Kidney Worm Infection

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Infection of swine with the nematode worm Stephanurus dentatus.


Stephanurus dentatus infection occurs only in swine. All age groups, including fetuses, are susceptible. Pigs raised in tropical or subtropical areas on moist, shaded pastures are most often infected. In the United States, endemically affected areas include the area south of a line from the Carolinas westward to southern Missouri. However, the disease has occurred in feral and domestic swine in Canada and in other northern locations where southeastern pigs have been transported.

Historical information

Stephanurus dentatus infections once were common in several southern and southeastern states. However, good control of the parasite was realized once its life cycle was determined. A shift to raising a larger numbers of pigs in the Midwestern US, an area less favorable for S. dentatus, helped reduced incidence of infection. Indoor housing, confinement rearing and more effective parasiticides have further improved control.


Adult kidney worms are 20-45 mm long and about 2 mm in diameter. They have a black and white mottling related to internal organs and their contents. Their life cycle is lengthy. Patency seldom is reached in less than 9-12 months and is usually only achieved in swine that reach breeding age. The mature parasites produce ova for at least three years.

The ova are thin walled, morulated, and measure 120 by 70 um. Ova are passed in the host’s urine. In a warm, moist, shaded environment, ova hatch in one to two days and larvae are infective in three to five days. Under favorable conditions, the larvae can survive for several months.


Invasion by larvae can occur prenatally across the placenta, by skin penetration, ingestion in feed or, perhaps, by ingestion of earthworms. Ingestion probably is the most common route of infection.

Larvae go through five developmental stages (L1-L5) to reach maturity. Ingested L3 larvae migrate from the small or large intestine to various sites. Many travel via mesenteric lymphatics or by portal venous blood to the liver where they migrate extensively for two to four months. The larvae then penetrate the liver capsule, cross the peritoneal cavity and encyst in their definitive site: the perirenal fat or near ureters. Here they establish fistulous connections with the renal pelvis or ureters. When mature, they discharge their ova into the urine. Occasionally the parasites can be found within the kidney.

When infection by the L3 occurs transcutaneously, larvae first migrate to the lungs, then ascend the trachea to the pharynx, and finally are swallowed to reach the intestine. They then follow the same route followed by ingested larvae.

Development to patency usually takes at least 9-12 months after ingestion of larvae. Prenatal infections can result in patency in less than five months but this route of infection seems only to occur infrequently. Most swine are marketed before patency can occur.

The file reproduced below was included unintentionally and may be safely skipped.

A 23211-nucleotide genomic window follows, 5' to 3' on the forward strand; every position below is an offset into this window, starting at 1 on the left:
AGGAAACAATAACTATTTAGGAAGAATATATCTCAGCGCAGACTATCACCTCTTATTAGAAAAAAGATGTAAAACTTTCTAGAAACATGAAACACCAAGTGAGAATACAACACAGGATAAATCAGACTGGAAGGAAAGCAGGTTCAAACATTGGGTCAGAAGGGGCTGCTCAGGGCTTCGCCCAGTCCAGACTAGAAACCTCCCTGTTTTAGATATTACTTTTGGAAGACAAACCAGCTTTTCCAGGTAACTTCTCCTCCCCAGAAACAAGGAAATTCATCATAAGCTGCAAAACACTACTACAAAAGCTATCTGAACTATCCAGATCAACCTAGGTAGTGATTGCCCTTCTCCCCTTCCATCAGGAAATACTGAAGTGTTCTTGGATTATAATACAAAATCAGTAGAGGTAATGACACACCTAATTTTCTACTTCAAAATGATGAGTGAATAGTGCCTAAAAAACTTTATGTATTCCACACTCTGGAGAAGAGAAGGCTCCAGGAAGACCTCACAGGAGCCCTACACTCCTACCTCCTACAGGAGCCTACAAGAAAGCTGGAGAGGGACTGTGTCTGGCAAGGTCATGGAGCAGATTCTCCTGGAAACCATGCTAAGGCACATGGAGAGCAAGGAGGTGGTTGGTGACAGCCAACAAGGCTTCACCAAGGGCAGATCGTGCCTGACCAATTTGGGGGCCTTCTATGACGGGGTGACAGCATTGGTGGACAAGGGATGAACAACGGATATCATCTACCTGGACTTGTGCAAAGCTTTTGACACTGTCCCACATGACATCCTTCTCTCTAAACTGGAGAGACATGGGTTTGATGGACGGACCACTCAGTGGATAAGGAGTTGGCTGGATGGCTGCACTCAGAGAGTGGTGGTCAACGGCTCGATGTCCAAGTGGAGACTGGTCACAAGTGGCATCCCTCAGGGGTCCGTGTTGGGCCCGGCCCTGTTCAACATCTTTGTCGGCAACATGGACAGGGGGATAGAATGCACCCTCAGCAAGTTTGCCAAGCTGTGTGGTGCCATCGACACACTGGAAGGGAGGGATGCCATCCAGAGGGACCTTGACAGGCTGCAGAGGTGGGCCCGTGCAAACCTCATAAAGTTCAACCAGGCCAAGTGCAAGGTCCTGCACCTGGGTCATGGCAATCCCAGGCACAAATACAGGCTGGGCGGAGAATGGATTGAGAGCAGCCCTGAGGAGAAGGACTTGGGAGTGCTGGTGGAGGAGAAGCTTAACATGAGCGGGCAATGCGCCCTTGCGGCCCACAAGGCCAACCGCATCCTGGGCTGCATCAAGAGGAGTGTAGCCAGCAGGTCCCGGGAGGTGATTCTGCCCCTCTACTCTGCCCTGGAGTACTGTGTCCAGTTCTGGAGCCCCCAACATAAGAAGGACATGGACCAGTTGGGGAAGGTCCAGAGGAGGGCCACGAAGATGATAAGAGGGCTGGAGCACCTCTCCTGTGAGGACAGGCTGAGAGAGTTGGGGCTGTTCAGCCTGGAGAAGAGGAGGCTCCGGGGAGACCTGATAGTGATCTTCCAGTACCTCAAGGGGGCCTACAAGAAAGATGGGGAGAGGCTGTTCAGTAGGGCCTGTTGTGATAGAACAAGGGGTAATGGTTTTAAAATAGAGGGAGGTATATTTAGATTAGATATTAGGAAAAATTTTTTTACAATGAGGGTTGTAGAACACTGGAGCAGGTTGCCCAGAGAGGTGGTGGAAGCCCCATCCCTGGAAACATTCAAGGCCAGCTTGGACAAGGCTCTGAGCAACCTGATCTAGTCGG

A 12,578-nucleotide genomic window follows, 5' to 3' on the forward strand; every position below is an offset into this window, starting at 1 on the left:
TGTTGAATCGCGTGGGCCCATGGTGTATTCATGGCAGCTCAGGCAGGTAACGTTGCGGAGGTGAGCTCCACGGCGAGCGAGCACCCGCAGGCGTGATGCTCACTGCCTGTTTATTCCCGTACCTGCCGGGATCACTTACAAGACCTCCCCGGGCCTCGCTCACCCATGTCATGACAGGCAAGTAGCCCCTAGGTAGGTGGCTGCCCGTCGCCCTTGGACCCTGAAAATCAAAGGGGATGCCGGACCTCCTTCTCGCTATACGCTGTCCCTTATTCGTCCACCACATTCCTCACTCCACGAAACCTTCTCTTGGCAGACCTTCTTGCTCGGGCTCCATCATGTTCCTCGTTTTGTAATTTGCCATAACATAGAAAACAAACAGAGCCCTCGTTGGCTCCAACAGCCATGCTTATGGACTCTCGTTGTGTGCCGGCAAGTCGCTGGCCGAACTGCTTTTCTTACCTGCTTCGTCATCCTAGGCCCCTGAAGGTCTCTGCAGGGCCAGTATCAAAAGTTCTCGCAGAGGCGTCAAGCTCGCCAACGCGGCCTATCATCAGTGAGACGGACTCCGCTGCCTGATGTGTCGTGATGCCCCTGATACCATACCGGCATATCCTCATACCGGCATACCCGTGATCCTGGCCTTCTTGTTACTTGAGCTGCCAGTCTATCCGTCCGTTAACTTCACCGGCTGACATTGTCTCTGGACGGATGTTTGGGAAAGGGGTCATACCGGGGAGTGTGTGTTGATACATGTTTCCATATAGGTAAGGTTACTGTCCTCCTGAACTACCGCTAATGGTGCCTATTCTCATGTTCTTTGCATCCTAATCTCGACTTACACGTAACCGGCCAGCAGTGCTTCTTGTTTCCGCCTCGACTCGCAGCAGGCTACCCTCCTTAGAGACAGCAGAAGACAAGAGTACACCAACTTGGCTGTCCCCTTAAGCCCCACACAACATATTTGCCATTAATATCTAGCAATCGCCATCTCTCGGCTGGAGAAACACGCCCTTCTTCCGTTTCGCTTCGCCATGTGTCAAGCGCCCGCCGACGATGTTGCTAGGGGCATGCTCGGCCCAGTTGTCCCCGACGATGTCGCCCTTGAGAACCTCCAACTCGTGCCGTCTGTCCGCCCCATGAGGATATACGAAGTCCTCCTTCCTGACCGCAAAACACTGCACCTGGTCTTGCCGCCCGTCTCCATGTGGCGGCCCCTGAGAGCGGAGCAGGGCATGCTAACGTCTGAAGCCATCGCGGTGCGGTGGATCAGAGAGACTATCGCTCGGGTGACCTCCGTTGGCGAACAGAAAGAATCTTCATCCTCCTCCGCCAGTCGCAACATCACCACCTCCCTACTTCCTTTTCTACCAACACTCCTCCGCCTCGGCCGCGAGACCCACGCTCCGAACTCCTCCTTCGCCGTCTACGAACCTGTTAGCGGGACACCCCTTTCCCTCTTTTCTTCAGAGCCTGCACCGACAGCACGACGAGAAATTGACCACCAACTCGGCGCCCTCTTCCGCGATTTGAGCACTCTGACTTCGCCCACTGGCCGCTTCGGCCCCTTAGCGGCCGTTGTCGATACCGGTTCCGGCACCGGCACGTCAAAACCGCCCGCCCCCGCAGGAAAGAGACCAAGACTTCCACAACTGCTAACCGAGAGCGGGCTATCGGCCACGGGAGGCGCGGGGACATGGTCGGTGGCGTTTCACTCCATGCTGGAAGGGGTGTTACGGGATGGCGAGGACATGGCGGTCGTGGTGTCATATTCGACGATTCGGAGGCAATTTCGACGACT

Severe damage is caused by the migrating larvae. During migration through the portal vein, they often produce a severe phlebitis. Prolonged migration in the liver, prior to patency of the parasite, can cause severe interstitial hepatitis with extensive fibrosis. In slaughter age swine, hepatic fibrosis and abscessation can be extensive and lead to liver condemnation. Because larvae migrate widely, lesions are produced at many different sites.

Clinical signs

An unthrifty appearance, slow growth, poor feed conversion and occasional deaths in the herd are common signs. Other signs are usually seen only sporadically and reflect localization of larvae in aberrant sites. Posterior ataxia or paralysis occurs occasionally in pigs when larvae migrate in or along the spinal cord.


Lesions depend somewhat on the stage of parasitism observed. Often the most obvious lesion is a gray to white, cirrhotic liver which may contain small abscesses. Lesions usually are more severe than those caused by the larvae of Ascaris suum. Additional lesions may include swelling of mesenteric lymph nodes, phlebitis in the portal vein with occasional thrombi, and small abscesses in the pancreas or lung. Other less common lesions include peritonitis (sometimes with intussusception of the intestine), pleuritis, and localized abscesses or abscess-like lesions in the spleen, lumbar muscles, retroperitoneum or spinal cord. Adult worms are most often found in or near the kidney, in walls of the ureters, or in the perirenal fat.


Diagnosis is usually made at necropsy by observation of the abscesses and parasites at sites of localization. The extensively-scarred, enlarged liver seen with severe infestations is rather unique in swine and may suggest the diagnosis, especially in areas where the parasite is endemic. Diagnosis can be made in the live animal or at necropsy by identifying ova in the urine. The first urine passed in the morning often contains many ova.


Control is possible through a breeding program that utilizes only gilts and young boars. These are slaughtered after producing one litter. This usually precludes their living long enough for ova of S. dentatus to be passed in their urine. Eradication has been achieved on some production sites by this and management changes that preclude swine coming into contact with the parasite on pasture. Placing feeding and watering equipment on concrete in a sunny, well-drained location is a simple management practice that has value.

Confinement housing usually eliminates losses from kidney worms.

Treating sows a few weeks prior to farrowing will usually prevent transplacental transmission of the parasite to fetuses. For treatment, see the table, Anthelmintics and Parasiticides.